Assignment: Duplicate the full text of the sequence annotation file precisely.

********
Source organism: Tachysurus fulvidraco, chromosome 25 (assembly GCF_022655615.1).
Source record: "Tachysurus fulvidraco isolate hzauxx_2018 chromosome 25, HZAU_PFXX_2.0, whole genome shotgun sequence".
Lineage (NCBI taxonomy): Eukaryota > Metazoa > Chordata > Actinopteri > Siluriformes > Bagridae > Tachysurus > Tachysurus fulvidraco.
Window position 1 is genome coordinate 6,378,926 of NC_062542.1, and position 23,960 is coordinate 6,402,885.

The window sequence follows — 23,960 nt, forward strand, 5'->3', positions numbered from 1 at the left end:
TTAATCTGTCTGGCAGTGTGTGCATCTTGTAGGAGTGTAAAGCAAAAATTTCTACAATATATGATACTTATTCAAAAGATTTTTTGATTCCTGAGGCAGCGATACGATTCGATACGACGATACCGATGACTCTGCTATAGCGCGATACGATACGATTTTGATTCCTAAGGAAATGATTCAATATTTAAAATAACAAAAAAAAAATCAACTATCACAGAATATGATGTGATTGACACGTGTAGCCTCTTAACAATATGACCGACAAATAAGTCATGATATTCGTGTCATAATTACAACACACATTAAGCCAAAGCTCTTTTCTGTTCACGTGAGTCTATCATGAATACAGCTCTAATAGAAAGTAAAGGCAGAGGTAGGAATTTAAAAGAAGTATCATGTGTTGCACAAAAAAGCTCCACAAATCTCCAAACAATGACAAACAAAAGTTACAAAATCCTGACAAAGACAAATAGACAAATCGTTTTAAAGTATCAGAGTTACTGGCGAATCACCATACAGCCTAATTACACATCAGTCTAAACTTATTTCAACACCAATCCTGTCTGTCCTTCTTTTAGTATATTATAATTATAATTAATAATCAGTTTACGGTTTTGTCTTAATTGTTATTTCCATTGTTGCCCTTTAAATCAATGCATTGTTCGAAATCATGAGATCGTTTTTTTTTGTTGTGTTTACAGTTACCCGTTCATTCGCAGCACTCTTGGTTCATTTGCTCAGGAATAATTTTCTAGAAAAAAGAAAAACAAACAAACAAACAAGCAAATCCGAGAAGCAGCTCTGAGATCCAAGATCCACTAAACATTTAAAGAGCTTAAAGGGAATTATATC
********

Source organism: Tachysurus fulvidraco, chromosome 25 (assembly GCF_022655615.1).
Source record: "Tachysurus fulvidraco isolate hzauxx_2018 chromosome 25, HZAU_PFXX_2.0, whole genome shotgun sequence".
Lineage (NCBI taxonomy): Eukaryota > Metazoa > Chordata > Actinopteri > Siluriformes > Bagridae > Tachysurus > Tachysurus fulvidraco.
Window position 1 is genome coordinate 6,378,926 of NC_062542.1, and position 23,960 is coordinate 6,402,885.

The window sequence follows — 23,960 nt, forward strand, 5'->3', positions numbered from 1 at the left end:
TTAATCTGTCTGGCAGTGTGTGCATCTTGTAGGAGTGTAAAGCAAAAATTTCTACAATATATGATACTTATTCAAAAGATTTTTTGATTCCTGAGGCAGCGATACGATTCGATACGACGATACCGATGACTCTGCTATAGCGCGATACGATACGATTTTGATTCCTAAGGAAATGATTCAATATTTAAAATAACAAAAAAAAAATCAACTATCACAGAATATGATGTGATTGACACGTGTAGCCTCTTAACAATATGACCGACAAATAAGTCATGATATTCGTGTCATAATTACAACACACATTAAGCCAAAGCTCTTTTCTGTTCACGTGAGTCTATCATGAATACAGCTCTAATAGAAAGTAAAGGCAGAGGTAGGAATTTAAAAGAAGTATCATGTGTTGCACAAAAAAGCTCCACAAATCTCCAAACAATGACAAACAAAAGTTACAAAATCCTGACAAAGACAAATAGACAAATCGTTTTAAAGTATCAGAGTTACTGGCGAATCACCATACAGCCTAATTACACATCAGTCTAAACTTATTTCAACACCAATCCTGTCTGTCCTTCTTTTAGTATATTATAATTATAATTAATAATCAGTTTACGGTTTTGTCTTAATTGTTATTTCCATTGTTGCCCTTTAAATCAATGCATTGTTCGAAATCATGAGATCGTTTTTTTTTGTTGTGTTTACAGTTACCCGTTCATTCGCAGCACTCTTGGTTCATTTGCTCAGGAATAATTTTCTAGAAAAAAGAAAAACAAACAAACAAACAAGCAAATCCGAGAAGCAGCTCTGAGATCCAAGATCCACTAAACATTTAAAGAGCTTAAAGGGAATTATATC